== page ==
Volunteer Abroad - Peru, Volunteer Abroad Programs

Final Expedition in Peru

by Nathaniel McIntosh, Greenheart Travel Scholarship Winner in Peru

It’s time for our expedition!! During our 4-day expedition, we will stay in a small village and learn the ways of the locals. This sparks a weird and semi-sad feeling in a bunch of us because it marks the beginning of the end of our stay here in Peru. We volunteers have actually grown to be good comrades over the course of this month and I find that I will miss them. After we get back from our expedition, we will have only one more day at the project before we head back to Cuzco. This month has really flown by in a blur. It doesn’t feel like we have been here for a month already. Part of me isn’t ready to leave the jungle while part of me is excited to head home. I’ve learned so much and done so much over this last month that I never thought I would do. This trip has shown me a lot more of my strength and what I am capable of. I would love to do something like this again in the future.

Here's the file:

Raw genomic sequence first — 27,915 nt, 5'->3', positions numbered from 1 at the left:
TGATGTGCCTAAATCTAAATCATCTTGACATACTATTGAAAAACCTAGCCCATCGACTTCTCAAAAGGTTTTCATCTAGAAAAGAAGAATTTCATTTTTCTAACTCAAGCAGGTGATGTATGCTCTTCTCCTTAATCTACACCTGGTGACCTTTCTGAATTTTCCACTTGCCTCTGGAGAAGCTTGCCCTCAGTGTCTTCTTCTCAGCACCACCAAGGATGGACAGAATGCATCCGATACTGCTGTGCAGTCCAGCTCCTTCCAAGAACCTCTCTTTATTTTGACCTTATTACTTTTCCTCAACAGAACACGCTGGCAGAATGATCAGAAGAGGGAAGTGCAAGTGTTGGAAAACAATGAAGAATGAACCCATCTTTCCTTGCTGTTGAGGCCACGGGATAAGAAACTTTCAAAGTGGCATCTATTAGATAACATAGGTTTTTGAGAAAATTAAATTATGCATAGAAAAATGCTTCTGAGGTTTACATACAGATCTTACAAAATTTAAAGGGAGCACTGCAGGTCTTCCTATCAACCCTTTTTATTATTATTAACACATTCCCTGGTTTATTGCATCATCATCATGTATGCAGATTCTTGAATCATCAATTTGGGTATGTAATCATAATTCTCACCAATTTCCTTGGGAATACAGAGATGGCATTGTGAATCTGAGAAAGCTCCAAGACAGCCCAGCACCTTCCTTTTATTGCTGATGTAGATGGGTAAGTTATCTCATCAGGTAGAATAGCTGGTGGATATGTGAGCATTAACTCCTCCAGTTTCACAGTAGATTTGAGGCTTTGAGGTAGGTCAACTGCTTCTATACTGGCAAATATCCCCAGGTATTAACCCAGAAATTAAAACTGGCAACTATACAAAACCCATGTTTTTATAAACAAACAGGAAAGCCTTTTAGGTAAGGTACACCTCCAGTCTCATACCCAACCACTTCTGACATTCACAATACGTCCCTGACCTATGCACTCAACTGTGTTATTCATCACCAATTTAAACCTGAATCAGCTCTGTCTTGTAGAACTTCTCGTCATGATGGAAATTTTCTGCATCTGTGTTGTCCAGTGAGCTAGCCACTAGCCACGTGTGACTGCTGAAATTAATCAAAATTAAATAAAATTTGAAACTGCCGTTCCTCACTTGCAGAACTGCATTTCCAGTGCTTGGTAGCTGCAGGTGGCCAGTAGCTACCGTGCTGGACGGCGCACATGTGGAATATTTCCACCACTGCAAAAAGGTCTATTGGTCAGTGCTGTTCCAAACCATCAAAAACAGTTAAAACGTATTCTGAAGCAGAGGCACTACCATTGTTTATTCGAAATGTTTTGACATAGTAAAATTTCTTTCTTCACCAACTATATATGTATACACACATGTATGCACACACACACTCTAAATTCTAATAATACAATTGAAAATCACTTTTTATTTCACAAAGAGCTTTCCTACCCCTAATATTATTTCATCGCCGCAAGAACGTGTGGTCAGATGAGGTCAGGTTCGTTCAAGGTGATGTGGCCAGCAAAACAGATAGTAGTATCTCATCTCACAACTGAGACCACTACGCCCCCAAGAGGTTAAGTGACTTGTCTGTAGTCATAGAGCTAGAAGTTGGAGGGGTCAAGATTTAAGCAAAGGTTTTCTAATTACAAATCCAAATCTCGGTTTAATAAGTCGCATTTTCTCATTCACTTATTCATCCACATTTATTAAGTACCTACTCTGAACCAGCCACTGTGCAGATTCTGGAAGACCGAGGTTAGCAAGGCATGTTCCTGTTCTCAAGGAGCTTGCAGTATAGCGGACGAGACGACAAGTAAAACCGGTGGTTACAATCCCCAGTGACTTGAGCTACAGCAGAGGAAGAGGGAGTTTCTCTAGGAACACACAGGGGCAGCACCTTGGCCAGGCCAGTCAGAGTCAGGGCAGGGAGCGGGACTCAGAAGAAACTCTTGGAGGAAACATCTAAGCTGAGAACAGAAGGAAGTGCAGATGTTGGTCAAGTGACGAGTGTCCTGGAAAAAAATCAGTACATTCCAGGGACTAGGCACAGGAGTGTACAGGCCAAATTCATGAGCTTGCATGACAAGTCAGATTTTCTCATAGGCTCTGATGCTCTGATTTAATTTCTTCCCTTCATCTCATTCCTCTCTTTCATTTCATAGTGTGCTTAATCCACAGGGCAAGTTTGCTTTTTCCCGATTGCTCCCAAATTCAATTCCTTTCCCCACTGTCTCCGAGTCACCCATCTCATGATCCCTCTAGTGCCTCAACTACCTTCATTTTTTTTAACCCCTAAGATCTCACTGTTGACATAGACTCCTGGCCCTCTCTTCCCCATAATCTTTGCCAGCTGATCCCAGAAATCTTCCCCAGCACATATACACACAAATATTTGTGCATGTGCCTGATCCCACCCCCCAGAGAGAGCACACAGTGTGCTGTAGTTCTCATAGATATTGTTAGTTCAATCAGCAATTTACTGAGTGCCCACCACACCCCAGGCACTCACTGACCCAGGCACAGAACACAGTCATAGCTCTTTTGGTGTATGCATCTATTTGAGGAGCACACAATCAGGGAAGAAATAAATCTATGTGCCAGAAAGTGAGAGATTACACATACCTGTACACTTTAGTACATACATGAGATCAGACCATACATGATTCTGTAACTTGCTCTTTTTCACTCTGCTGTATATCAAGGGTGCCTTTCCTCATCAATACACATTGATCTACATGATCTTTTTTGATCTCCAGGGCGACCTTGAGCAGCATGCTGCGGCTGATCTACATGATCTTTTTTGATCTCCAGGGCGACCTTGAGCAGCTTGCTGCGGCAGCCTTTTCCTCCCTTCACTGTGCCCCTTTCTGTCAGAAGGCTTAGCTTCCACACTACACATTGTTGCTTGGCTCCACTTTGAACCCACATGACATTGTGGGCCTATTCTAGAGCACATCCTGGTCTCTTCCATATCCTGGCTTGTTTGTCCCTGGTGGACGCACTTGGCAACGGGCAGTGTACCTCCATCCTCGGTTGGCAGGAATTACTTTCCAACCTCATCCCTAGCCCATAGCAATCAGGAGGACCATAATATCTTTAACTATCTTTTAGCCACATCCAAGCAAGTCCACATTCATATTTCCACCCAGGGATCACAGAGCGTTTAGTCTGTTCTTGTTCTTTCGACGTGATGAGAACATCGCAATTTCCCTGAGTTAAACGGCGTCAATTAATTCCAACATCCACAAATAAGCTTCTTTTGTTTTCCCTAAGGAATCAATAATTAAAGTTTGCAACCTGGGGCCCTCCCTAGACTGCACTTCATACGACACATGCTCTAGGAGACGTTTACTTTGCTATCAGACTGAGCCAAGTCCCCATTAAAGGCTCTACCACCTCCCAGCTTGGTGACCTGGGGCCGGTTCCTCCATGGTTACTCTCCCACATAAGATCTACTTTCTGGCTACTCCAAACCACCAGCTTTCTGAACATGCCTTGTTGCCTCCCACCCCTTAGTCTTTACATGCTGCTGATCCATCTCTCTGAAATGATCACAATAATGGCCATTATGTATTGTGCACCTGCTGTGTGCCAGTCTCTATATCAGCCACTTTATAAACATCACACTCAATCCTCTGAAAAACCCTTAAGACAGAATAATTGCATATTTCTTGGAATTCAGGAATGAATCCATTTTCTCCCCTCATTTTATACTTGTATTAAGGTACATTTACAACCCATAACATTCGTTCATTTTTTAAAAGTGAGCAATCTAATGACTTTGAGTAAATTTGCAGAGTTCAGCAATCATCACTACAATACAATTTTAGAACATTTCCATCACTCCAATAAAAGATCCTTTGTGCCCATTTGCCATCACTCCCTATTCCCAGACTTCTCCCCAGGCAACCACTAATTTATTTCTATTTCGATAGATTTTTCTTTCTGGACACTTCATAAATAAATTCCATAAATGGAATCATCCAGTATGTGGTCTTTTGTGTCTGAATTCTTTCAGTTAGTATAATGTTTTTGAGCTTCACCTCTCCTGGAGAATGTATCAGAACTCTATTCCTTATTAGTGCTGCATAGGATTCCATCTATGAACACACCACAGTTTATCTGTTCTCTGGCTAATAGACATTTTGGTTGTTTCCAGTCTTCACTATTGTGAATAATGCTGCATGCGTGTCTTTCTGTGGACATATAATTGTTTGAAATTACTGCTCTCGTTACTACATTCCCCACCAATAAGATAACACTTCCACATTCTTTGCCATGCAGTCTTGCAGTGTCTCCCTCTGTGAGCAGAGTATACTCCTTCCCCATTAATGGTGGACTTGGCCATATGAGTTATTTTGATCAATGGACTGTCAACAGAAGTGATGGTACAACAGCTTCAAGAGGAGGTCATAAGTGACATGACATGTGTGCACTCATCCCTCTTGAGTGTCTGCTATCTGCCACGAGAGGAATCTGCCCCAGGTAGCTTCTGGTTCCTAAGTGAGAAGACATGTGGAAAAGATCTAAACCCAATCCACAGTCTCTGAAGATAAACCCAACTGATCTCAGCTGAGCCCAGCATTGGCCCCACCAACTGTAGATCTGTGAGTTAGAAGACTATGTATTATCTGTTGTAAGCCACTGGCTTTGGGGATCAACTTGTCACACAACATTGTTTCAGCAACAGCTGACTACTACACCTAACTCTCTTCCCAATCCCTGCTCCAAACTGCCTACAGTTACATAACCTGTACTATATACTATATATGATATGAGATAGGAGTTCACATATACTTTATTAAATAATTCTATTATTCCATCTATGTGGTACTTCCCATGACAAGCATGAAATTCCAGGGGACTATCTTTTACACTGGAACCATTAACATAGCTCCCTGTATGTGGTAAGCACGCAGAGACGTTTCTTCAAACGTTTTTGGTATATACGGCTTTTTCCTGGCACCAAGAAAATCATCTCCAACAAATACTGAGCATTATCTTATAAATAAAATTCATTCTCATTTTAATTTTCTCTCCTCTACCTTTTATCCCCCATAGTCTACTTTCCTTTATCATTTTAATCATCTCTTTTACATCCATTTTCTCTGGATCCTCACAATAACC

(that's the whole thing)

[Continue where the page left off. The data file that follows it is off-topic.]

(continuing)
But before we leave, we still have an awesome expedition planned! Apart from learning about the locals, this expedition is intended to give us a rest after all the hard work we have been doing. We start this expedition by spending the first day in the small town of Pilcopata, where we stay in a hostel. We drive 30 minutes out of town to a very small village to visit a popular swimming hole. This is a beautiful natural bend in a river that is just deep enough in areas to do a cannonball and swim around a bit. The water is not fast at all and it perfectly safe. When we aren’t swimming we just lay on the sun heated stones like reptiles digesting a meal.